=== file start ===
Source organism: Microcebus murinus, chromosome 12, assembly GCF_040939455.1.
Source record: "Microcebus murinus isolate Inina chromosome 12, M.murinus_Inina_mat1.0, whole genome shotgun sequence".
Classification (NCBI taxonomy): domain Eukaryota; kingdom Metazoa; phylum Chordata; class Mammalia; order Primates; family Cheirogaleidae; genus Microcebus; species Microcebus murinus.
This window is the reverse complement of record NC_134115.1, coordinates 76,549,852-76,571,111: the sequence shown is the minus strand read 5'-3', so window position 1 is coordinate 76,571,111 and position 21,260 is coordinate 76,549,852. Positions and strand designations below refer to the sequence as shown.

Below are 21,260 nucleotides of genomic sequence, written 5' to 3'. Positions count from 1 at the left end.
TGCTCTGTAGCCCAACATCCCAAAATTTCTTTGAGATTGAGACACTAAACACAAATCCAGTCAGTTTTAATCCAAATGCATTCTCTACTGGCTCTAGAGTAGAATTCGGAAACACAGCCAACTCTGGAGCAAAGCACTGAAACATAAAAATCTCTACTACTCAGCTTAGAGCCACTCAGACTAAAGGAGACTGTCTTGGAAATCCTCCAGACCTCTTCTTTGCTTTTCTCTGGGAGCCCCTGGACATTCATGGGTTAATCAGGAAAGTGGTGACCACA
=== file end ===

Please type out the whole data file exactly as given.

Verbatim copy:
Source organism: Microcebus murinus, chromosome 12, assembly GCF_040939455.1.
Source record: "Microcebus murinus isolate Inina chromosome 12, M.murinus_Inina_mat1.0, whole genome shotgun sequence".
Classification (NCBI taxonomy): domain Eukaryota; kingdom Metazoa; phylum Chordata; class Mammalia; order Primates; family Cheirogaleidae; genus Microcebus; species Microcebus murinus.
This window is the reverse complement of record NC_134115.1, coordinates 76,549,852-76,571,111: the sequence shown is the minus strand read 5'-3', so window position 1 is coordinate 76,571,111 and position 21,260 is coordinate 76,549,852. Positions and strand designations below refer to the sequence as shown.

Below are 21,260 nucleotides of genomic sequence, written 5' to 3'. Positions count from 1 at the left end.
TGCTCTGTAGCCCAACATCCCAAAATTTCTTTGAGATTGAGACACTAAACACAAATCCAGTCAGTTTTAATCCAAATGCATTCTCTACTGGCTCTAGAGTAGAATTCGGAAACACAGCCAACTCTGGAGCAAAGCACTGAAACATAAAAATCTCTACTACTCAGCTTAGAGCCACTCAGACTAAAGGAGACTGTCTTGGAAATCCTCCAGACCTCTTCTTTGCTTTTCTCTGGGAGCCCCTGGACATTCATGGGTTAATCAGGAAAGTGGTGACCACA